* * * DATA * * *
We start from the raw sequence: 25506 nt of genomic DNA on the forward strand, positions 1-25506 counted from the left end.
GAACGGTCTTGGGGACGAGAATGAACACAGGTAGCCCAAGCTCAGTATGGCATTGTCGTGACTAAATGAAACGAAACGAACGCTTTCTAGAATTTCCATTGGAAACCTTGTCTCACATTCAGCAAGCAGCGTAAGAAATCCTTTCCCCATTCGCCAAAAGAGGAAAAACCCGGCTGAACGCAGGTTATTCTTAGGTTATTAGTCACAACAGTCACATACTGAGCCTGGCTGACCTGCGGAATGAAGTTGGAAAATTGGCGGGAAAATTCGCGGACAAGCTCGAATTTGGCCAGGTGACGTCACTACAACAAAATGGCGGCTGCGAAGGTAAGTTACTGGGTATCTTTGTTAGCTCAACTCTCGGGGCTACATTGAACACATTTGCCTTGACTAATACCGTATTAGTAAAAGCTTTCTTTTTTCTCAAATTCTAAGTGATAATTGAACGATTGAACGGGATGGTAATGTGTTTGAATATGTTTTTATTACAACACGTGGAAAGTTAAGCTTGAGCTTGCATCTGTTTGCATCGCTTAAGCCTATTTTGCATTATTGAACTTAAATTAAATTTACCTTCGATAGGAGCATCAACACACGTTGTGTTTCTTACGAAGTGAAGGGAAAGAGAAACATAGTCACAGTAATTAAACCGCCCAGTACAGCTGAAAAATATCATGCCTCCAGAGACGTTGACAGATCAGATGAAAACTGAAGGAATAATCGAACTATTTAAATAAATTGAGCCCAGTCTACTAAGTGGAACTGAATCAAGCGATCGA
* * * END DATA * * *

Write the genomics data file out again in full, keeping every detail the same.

We start from the raw sequence: 25506 nt of genomic DNA on the forward strand, positions 1-25506 counted from the left end.
GAACGGTCTTGGGGACGAGAATGAACACAGGTAGCCCAAGCTCAGTATGGCATTGTCGTGACTAAATGAAACGAAACGAACGCTTTCTAGAATTTCCATTGGAAACCTTGTCTCACATTCAGCAAGCAGCGTAAGAAATCCTTTCCCCATTCGCCAAAAGAGGAAAAACCCGGCTGAACGCAGGTTATTCTTAGGTTATTAGTCACAACAGTCACATACTGAGCCTGGCTGACCTGCGGAATGAAGTTGGAAAATTGGCGGGAAAATTCGCGGACAAGCTCGAATTTGGCCAGGTGACGTCACTACAACAAAATGGCGGCTGCGAAGGTAAGTTACTGGGTATCTTTGTTAGCTCAACTCTCGGGGCTACATTGAACACATTTGCCTTGACTAATACCGTATTAGTAAAAGCTTTCTTTTTTCTCAAATTCTAAGTGATAATTGAACGATTGAACGGGATGGTAATGTGTTTGAATATGTTTTTATTACAACACGTGGAAAGTTAAGCTTGAGCTTGCATCTGTTTGCATCGCTTAAGCCTATTTTGCATTATTGAACTTAAATTAAATTTACCTTCGATAGGAGCATCAACACACGTTGTGTTTCTTACGAAGTGAAGGGAAAGAGAAACATAGTCACAGTAATTAAACCGCCCAGTACAGCTGAAAAATATCATGCCTCCAGAGACGTTGACAGATCAGATGAAAACTGAAGGAATAATCGAACTATTTAAATAAATTGAGCCCAGTCTACTAAGTGGAACTGAATCAAGCGATCGA